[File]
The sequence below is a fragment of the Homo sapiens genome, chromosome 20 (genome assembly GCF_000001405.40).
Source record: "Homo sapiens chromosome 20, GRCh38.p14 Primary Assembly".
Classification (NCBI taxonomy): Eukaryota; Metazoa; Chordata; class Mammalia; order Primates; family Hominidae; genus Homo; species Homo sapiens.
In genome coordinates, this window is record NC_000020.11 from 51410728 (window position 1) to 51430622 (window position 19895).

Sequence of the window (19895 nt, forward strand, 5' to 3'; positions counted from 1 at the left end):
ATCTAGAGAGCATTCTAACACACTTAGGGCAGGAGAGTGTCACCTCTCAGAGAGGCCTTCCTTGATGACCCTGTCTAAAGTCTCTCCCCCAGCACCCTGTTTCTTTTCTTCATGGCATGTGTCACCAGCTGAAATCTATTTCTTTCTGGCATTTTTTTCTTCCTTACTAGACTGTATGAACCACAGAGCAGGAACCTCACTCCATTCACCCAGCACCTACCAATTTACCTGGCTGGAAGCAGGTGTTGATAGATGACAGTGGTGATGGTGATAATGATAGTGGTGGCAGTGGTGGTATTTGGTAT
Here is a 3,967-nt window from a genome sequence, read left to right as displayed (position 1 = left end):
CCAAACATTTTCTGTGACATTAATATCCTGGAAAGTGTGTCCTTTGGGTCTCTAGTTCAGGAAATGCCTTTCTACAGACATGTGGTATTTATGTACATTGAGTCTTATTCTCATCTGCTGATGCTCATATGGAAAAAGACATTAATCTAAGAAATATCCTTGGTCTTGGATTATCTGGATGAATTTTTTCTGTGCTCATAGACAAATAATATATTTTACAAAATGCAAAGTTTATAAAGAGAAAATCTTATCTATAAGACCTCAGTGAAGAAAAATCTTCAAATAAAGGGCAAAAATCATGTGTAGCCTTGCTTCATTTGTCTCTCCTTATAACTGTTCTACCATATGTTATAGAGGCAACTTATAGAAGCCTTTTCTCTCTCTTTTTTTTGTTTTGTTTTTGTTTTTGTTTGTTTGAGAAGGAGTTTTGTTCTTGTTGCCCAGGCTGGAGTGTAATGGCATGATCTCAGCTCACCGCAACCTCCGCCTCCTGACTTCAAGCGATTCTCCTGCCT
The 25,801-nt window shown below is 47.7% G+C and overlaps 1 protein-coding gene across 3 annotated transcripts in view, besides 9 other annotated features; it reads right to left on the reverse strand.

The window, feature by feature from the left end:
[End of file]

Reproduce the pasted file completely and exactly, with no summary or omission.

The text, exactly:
The sequence below is a fragment of the Homo sapiens genome, chromosome 20 (genome assembly GCF_000001405.40).
Source record: "Homo sapiens chromosome 20, GRCh38.p14 Primary Assembly".
Classification (NCBI taxonomy): Eukaryota; Metazoa; Chordata; class Mammalia; order Primates; family Hominidae; genus Homo; species Homo sapiens.
In genome coordinates, this window is record NC_000020.11 from 51410728 (window position 1) to 51430622 (window position 19895).

Sequence of the window (19895 nt, forward strand, 5' to 3'; positions counted from 1 at the left end):
ATCTAGAGAGCATTCTAACACACTTAGGGCAGGAGAGTGTCACCTCTCAGAGAGGCCTTCCTTGATGACCCTGTCTAAAGTCTCTCCCCCAGCACCCTGTTTCTTTTCTTCATGGCATGTGTCACCAGCTGAAATCTATTTCTTTCTGGCATTTTTTTCTTCCTTACTAGACTGTATGAACCACAGAGCAGGAACCTCACTCCATTCACCCAGCACCTACCAATTTACCTGGCTGGAAGCAGGTGTTGATAGATGACAGTGGTGATGGTGATAATGATAGTGGTGGCAGTGGTGGTATTTGGTAT
Here is a 3,967-nt window from a genome sequence, read left to right as displayed (position 1 = left end):
CCAAACATTTTCTGTGACATTAATATCCTGGAAAGTGTGTCCTTTGGGTCTCTAGTTCAGGAAATGCCTTTCTACAGACATGTGGTATTTATGTACATTGAGTCTTATTCTCATCTGCTGATGCTCATATGGAAAAAGACATTAATCTAAGAAATATCCTTGGTCTTGGATTATCTGGATGAATTTTTTCTGTGCTCATAGACAAATAATATATTTTACAAAATGCAAAGTTTATAAAGAGAAAATCTTATCTATAAGACCTCAGTGAAGAAAAATCTTCAAATAAAGGGCAAAAATCATGTGTAGCCTTGCTTCATTTGTCTCTCCTTATAACTGTTCTACCATATGTTATAGAGGCAACTTATAGAAGCCTTTTCTCTCTCTTTTTTTTGTTTTGTTTTTGTTTTTGTTTGTTTGAGAAGGAGTTTTGTTCTTGTTGCCCAGGCTGGAGTGTAATGGCATGATCTCAGCTCACCGCAACCTCCGCCTCCTGACTTCAAGCGATTCTCCTGCCT
The 25,801-nt window shown below is 47.7% G+C and overlaps 1 protein-coding gene across 3 annotated transcripts in view, besides 9 other annotated features; it reads right to left on the reverse strand.

The window, feature by feature from the left end: